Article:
I’ve been a marathoner for nearly a decade now and while I have had highs and lows throughout what has sometimes seemed to be endless miles – I’d never even considered that I may be doing damage to my cardiovascular system. Running, and aerobic exercise in general, has been shown time and again to have far-reaching health benefits improving not only cardiovascular, glycemic and psychological health, but also reducing risk of many other chronic diseases. Consequently, when a controversial TED talk (see video below) was shared via the e-mail list of the local running club I train with – I was left confused and concerned.
Upon watching this video I had questions. Primarily – have I been doing more harm than good? Have I been setting myself up for serious heart health issues in the future? Is my wife correct when she urges me to visit my physician once a year (probably) – and that my running has not made me bulletproof? My subsequent research has brought me to some distinct conclusions: Yes, my wife is correct and no – running an occasional marathon is probably not bad for me.
Below are several of the resources that lead me to believe I can continue to run without too much fear of decreasing my life expectancy – despite Dr. O’Keefe’s TED Talk warning us about “startling new insights about exercise”.
Runner’s World: Will Running Too Much Kill You? By Alex Hutchinson, PhD
This article is one of the best arguments I could find online that directly addresses the video above. Runner’s World Sweat Science columnist Alex Hutchinson lays out why O’Keefe’s conclusions may be premature and how his TED Talk is an overstatement of the facts and doesn’t address, and in some cases completely disregards or confuses confounding and mediating variables.
Hutchinson concludes, as I ultimately did, that the best way for runners to predict future heart and cardiovascular issues is the same for non-runners – monitoring risk factors such as family history, diet, and age.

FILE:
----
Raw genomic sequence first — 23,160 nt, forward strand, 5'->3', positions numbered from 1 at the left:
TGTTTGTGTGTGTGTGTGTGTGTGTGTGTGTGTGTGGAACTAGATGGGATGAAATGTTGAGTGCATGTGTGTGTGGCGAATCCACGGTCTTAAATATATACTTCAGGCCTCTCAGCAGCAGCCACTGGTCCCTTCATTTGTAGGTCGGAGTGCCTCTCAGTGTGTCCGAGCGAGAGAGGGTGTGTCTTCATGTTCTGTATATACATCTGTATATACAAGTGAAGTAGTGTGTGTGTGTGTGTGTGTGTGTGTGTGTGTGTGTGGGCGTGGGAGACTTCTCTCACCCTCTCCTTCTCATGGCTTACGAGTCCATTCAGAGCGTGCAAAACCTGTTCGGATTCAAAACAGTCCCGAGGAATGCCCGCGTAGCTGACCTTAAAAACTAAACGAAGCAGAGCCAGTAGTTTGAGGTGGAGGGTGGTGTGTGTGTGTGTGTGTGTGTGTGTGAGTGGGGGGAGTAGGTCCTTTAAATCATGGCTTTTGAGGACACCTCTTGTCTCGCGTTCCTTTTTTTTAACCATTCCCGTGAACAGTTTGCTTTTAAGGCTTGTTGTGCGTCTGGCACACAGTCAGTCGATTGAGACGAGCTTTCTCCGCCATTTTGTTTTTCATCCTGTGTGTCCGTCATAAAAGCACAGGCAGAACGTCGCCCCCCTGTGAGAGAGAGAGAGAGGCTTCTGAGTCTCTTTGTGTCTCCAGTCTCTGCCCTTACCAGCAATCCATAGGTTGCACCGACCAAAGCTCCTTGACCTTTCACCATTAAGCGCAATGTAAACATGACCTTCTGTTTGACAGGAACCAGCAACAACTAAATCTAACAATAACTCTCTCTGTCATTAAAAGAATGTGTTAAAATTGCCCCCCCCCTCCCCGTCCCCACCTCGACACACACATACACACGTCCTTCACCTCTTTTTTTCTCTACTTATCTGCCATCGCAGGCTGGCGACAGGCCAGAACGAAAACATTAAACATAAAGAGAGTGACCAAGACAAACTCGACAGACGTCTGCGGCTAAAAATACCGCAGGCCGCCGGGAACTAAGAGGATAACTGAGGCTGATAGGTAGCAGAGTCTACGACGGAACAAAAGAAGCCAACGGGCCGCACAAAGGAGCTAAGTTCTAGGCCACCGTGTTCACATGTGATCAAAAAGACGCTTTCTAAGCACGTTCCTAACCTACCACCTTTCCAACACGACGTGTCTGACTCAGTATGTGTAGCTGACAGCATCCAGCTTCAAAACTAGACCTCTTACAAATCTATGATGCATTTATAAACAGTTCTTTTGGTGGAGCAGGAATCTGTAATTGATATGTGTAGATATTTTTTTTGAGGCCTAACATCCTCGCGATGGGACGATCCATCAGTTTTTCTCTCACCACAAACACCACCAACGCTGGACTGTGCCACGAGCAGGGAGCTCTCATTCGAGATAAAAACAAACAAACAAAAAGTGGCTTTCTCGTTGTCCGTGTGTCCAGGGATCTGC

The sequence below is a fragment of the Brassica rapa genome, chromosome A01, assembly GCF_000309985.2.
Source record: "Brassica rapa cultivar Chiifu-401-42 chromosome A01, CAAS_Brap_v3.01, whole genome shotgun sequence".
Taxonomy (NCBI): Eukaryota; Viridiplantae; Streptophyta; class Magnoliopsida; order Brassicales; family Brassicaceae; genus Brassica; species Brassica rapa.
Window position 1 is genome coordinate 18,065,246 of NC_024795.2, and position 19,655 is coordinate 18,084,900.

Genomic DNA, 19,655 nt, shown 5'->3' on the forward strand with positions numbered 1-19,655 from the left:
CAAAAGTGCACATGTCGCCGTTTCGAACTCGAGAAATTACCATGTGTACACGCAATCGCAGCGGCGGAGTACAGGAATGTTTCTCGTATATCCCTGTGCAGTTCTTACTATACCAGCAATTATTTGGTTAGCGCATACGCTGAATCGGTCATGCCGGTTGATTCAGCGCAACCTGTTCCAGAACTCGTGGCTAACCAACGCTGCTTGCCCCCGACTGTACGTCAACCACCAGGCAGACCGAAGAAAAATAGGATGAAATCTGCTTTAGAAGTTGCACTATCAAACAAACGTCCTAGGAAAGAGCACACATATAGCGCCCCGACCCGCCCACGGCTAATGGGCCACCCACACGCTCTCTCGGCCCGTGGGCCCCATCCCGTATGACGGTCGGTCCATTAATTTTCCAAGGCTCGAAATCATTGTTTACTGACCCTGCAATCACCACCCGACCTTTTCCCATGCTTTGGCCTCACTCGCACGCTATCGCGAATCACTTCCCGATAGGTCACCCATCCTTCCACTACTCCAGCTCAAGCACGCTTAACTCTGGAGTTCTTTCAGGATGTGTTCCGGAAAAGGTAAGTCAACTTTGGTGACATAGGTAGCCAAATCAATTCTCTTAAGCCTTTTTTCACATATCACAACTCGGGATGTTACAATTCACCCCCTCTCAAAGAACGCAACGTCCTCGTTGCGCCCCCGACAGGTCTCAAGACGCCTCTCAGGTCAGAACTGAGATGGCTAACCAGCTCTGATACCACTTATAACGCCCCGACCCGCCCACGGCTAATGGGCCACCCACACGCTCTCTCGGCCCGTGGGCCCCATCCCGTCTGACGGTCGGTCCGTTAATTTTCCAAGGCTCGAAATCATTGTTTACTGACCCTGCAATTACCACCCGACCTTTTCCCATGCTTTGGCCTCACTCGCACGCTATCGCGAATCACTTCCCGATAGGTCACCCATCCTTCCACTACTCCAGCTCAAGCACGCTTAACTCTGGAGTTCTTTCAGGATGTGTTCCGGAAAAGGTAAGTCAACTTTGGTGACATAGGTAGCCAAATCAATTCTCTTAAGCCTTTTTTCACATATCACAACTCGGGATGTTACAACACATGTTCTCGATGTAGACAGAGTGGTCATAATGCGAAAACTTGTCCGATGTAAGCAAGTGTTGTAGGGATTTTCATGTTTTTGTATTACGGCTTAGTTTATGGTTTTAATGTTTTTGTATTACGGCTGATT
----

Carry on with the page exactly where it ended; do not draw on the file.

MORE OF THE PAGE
Runner’s World: Heart Risk? Marathoners Have Increased Artery Plaque, By Amby Burfoot
Former Boston Marathon champ and Editor at Large for Runner’s World, Amby Burfoot, has addressed this topic in response to a study published earlier this year in Missouri Medicine. The cover page of the study claims “Marathons In the Long Run Not Heart Healthy”, but Burfoot’s interview with Co-author William Roberts reveals that he’d “rather be a marathoner than one of the sedentary guys.”
AHA: Exercise and Physical Activity in the Prevention and Treatment of Atherosclerotic Cardiovascular Disease
The American Heart Association’s Scientific Statement, which cites scores of peer reviewed journal articles, concludes: “This evidence supports the recommendation from the Centers for Disease Control and Prevention (CDC) and the American College of Sports Medicine (ACSM) that individuals should engage in 30 minutes or more of moderate-intensity physical activity on most (preferably all) days of the week.”
One point Hutchinson makes in his Will Running Too Much Kill You? piece that I must concede to being guilty of is reasoning that since I just ran 20 miles, I can eat whatever I want. (check out: Why Runners Can’t Eat Whatever They Want) On numerous occasions I’ve boasted that my runs are simply my way of earning my next trip to the local burger joint.
Is there such a thing as running too much? Of course – there is a limit to just about everything. But suggesting the upward limit of running begins at 10mi per week seems disingenuous. If anything is clear in most of the recent literature it’s that running does not make one bulletproof. It’s not clear, and I believe unlikely, that the actual act of running directly causes people to develop heart disease. Instead, perhaps it’s only the very top tenth of a percent of high-volume runners (logging 120+ miles/week) who may be overloading their systems in the long term. Meanwhile, mere mortals who run 30, 40, or 50 miles per week need to be just as mindful, if not more so, of what we eat – since we are often eating more than most couch-potatoes in order to fuel our running ways – and allow for proper recovery after especially hard workouts and races.